He sees that continuing power of achievement in his students today, and the way it brings the community together. Others have seen that, too.

While ASU’s Legg was teaching on the reservation, Hopi High’s long-struggling football program hired some new coaches and had one of its best seasons ever.

“They got the kids engaged, and this team went from being really lousy year after year to being really good,” Legg said. “The community just gravitated to that team.

“Native communities have their own set of issues, and sport is not a magic elixir by itself. But it has that potential to engage people. I haven’t seen this done, but it could be a very simple thing: You get all of these people coming to basketball games, so maybe you have social-service agencies there. ‘This is where people are, so let’s grab them.’ It’s a way to use sport as a vehicle to connect with the community.

“That’s one of the great things about having adidas involved. You get this big-picture approach, two global enterprises attacking that big picture a little piece at a time.”

Legg said the idea that sport has the potential to change the world might sound cheesy, but he believes it and so do the Global Sport Alliance partners. It is the same power that exists within the November Project movement.

November Project workout

With its combination of exercise and supportive, welcoming atmosphere, the November Project shows that sport can be good for your heart in more ways than one. Here, members of the Phoenix chapter meet at Papago Park for a workout — and plenty of hugs. Photo by Jarod Opperman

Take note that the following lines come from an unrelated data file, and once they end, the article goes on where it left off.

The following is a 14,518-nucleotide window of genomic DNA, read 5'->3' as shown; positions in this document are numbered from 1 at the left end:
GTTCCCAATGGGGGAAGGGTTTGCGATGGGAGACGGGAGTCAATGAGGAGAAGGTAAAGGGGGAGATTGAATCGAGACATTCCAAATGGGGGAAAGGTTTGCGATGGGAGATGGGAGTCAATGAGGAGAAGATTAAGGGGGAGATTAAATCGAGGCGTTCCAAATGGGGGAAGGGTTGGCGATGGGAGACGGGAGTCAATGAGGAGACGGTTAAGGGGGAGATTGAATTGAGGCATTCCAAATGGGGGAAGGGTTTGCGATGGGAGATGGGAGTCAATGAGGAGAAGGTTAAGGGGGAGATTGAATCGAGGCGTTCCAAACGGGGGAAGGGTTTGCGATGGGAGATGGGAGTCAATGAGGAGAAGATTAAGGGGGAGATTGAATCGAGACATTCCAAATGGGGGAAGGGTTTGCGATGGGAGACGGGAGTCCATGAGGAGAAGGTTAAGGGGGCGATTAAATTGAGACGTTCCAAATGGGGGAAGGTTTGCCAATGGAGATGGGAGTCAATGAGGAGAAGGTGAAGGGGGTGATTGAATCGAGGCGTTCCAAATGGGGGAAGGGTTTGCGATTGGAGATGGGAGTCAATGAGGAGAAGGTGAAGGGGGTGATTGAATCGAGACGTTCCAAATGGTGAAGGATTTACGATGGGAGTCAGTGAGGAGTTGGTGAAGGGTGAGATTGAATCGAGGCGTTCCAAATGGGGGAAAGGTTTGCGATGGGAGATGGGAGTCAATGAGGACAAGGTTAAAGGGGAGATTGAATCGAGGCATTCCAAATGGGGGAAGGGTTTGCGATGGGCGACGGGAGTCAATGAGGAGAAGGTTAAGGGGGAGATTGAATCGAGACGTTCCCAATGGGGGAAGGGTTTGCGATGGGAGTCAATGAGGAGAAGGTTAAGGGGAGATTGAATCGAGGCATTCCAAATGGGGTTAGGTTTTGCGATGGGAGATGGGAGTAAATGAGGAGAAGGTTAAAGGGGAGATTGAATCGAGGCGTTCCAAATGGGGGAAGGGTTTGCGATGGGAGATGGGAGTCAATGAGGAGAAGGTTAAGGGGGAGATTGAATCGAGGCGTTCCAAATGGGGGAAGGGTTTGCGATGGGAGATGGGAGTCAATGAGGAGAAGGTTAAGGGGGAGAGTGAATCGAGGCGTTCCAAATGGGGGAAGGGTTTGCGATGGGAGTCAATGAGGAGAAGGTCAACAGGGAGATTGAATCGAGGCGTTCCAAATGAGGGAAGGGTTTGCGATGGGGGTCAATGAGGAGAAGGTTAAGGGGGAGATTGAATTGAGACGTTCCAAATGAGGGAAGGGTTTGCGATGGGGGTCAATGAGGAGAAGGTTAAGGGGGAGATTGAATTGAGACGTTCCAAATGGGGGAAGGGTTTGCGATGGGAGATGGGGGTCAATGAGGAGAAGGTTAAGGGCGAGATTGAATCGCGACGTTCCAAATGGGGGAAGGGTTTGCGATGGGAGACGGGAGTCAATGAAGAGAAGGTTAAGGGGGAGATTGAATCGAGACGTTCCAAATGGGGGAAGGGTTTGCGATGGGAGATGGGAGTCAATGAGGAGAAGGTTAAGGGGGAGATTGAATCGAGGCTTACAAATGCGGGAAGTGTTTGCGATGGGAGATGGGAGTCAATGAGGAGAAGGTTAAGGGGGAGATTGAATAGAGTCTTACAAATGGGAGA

Brogan Graham and Bojan Mandaric, Northeastern University rowers at the time, started November Project in 2011, sending out a Facebook post to their friends to let them know they were going to be at Harvard Stadium to run the stairs once a week to stay in shape during their offseason.

One friend joined them for the first session. But the next week there were more. Relying only on social media and word-of-mouth recommendations, the group eventually grew into the hundreds.

Then it began to spread to other cities.

The November Project has flourished in Phoenix with as many as 100 people showing up for some workouts. And there are “tribes” around the U.S., Canada, England, Malaysia, Serbia, Hong Kong, the Netherlands and Iceland.

“Physical fitness is not necessarily the reason people want to go,” Legg said. “That’s an added benefit. What they’re getting out of it is a sense of community. They’re getting social support, particularly when you’re talking about the adult recreational space.

“Yes, they love the athletic component, but it is much more about those relationships, the sense of community and the social support than it is the activity.”

Knoll and Warren agreed, adding that many of their workouts include pairing off with a partner or taking part in a team activity, essentially requiring members to engage with each other. And that’s what makes it work.

“They’re not alone on a treadmill at the gym with their earbuds in,” Warren said. “They’re interacting with people, building relationships, hugging, encouraging each other and having actual physical interaction while getting a killer workout.”

That’s the power of sport.

Learn more about the alliance at

Written by Bob Young; this story originally appeared in the ASU Thrive magazine. Top photo: Members of the November Project's Phoenix chapter work out at Papago Park. Photo by Jarod Opperman.